What is happening inside the Maldives is the internal affairs of the country. [And] the international community shall play a constructive role on the basis of respecting the sovereignty of the Maldives, instead of further complicating the situation. (Tiezzi, 2018).

India demanded greater transparency from the Maldives on regional security fronts. Reportedly, this was not well-received by the Yameen’s government, which countered with a forceful reply:

[Development cooperation in the Maldives] is an open invitation. …We have taken a lot of our projects to India as well, but we did not receive the necessary finance. (…) Our government has made it very clear that we are not going to allow any kind of military establishments or military undertakings in the Maldives. Not for China, not for any other countries.’ (South China Morning Post 2018)

Development cooperation between the Maldives and China was understood as mutually beneficial and not as a regional strategy.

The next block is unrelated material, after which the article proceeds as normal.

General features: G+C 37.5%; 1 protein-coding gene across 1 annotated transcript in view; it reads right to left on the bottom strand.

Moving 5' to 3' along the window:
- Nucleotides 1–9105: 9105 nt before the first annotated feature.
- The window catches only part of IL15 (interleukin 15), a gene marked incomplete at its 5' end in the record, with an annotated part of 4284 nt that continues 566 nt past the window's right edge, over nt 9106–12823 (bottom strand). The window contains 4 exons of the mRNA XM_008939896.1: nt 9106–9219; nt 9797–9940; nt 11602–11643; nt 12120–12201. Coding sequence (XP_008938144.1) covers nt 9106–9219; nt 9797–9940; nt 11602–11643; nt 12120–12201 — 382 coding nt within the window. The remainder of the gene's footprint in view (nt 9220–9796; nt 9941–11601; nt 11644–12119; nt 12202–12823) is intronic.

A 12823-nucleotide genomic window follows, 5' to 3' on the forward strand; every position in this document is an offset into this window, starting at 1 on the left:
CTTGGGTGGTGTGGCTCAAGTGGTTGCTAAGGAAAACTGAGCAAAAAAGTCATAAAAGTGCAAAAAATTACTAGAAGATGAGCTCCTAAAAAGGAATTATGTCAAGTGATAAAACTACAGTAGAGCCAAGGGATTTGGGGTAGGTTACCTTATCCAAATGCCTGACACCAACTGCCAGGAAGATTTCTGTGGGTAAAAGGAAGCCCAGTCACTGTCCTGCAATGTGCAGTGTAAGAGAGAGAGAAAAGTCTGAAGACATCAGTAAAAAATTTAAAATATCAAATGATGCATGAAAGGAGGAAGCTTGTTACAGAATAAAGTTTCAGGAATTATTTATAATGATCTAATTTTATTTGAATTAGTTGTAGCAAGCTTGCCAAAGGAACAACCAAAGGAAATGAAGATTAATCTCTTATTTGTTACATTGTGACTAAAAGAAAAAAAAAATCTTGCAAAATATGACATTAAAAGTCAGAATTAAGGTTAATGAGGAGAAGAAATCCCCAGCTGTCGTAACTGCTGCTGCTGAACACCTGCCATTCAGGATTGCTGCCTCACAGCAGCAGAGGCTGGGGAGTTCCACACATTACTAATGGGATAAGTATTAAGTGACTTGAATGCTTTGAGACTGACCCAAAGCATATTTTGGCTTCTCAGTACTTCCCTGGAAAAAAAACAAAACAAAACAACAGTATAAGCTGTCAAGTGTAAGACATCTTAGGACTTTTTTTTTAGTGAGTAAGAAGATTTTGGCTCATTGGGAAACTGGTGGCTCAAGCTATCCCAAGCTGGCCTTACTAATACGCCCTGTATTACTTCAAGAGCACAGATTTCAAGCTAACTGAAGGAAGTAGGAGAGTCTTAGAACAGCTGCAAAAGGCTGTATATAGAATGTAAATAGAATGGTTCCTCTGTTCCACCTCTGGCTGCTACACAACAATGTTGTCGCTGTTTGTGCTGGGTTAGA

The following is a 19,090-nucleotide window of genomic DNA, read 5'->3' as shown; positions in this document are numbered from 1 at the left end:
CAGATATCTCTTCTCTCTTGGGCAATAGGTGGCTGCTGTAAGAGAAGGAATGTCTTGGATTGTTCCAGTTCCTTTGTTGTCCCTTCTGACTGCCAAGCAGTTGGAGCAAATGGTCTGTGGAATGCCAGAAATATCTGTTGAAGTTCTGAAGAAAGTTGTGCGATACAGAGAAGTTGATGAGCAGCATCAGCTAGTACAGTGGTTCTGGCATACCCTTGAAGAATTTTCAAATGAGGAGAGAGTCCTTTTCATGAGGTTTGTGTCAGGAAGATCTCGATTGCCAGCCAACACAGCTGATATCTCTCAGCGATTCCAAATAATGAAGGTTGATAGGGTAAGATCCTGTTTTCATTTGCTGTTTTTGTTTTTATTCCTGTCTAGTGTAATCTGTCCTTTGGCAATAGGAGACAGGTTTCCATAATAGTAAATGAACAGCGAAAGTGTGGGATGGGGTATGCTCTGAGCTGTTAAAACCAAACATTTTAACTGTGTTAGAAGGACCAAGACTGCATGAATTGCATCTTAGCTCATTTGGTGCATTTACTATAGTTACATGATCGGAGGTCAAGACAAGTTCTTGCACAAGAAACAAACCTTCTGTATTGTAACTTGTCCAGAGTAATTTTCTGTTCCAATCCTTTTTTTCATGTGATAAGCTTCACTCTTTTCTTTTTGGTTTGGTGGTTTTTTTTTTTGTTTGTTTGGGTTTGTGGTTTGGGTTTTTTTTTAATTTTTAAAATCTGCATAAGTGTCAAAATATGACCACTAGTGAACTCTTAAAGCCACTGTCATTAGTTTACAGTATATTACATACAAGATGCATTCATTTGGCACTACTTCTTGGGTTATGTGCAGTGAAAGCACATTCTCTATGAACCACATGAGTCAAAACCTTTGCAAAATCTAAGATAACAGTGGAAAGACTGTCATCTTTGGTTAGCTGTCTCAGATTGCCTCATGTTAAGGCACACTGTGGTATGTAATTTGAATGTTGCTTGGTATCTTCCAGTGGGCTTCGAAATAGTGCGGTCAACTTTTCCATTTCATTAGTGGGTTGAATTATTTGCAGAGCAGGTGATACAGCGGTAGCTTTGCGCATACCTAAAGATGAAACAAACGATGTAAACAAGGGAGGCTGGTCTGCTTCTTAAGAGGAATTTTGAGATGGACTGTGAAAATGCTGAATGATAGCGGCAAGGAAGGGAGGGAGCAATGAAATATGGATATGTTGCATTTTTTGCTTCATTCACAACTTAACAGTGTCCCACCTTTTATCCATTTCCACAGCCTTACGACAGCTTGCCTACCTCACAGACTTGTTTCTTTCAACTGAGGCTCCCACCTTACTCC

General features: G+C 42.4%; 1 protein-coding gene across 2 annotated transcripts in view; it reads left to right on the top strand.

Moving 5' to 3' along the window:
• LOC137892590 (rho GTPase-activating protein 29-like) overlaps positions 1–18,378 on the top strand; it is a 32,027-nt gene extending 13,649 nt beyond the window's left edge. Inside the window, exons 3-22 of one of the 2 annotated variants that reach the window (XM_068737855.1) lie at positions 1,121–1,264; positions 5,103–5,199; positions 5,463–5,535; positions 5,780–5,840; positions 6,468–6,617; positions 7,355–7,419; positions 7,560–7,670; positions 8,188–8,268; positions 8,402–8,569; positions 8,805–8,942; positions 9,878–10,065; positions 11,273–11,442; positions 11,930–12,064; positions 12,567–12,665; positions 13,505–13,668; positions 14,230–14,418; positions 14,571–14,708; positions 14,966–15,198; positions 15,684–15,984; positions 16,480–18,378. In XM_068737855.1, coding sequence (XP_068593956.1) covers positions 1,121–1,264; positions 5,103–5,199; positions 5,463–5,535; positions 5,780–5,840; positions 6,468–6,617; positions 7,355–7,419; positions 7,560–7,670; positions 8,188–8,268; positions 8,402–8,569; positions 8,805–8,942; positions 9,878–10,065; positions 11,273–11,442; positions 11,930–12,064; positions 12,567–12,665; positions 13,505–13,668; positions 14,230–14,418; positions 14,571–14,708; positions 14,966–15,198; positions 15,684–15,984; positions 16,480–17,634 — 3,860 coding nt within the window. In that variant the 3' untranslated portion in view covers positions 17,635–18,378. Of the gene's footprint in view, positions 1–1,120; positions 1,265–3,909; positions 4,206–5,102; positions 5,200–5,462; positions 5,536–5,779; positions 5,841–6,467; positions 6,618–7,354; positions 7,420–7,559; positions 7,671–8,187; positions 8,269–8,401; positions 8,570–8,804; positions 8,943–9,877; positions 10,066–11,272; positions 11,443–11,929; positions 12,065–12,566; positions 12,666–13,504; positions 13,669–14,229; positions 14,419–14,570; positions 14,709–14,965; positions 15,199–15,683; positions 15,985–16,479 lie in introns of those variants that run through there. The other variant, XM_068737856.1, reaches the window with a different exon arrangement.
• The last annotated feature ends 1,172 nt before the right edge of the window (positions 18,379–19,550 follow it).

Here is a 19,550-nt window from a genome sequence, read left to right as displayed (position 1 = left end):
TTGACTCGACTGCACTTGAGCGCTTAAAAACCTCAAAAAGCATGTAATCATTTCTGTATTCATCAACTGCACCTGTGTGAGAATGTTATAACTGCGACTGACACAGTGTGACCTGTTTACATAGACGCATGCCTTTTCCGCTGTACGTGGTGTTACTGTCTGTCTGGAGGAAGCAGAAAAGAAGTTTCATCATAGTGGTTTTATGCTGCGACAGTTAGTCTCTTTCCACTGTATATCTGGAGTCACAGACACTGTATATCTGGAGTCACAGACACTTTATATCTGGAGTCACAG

Despite these engagements with China, the Maldives-China relationship was weakened following President Solih’s election, heralding a renewed policy shift towards enhanced Maldives-India cooperation (Rasheed, 2019). His new government sought help from India and the US immediately after the election ‘to climb out from under a mountain of Chinese debt.’ (Miglani & Mohamed, 2018). The ‘India First’ policy was moulded by political ideas about strengthening historically and geographically driven neighbourly relations between the two countries to promote bilateral and regional cooperation. Following several state and bilateral visits, political leaders of both the Maldives and India have celebrated renewed measures of development cooperation. To reiterate Indian Prime Minister Narendra Modi’s words: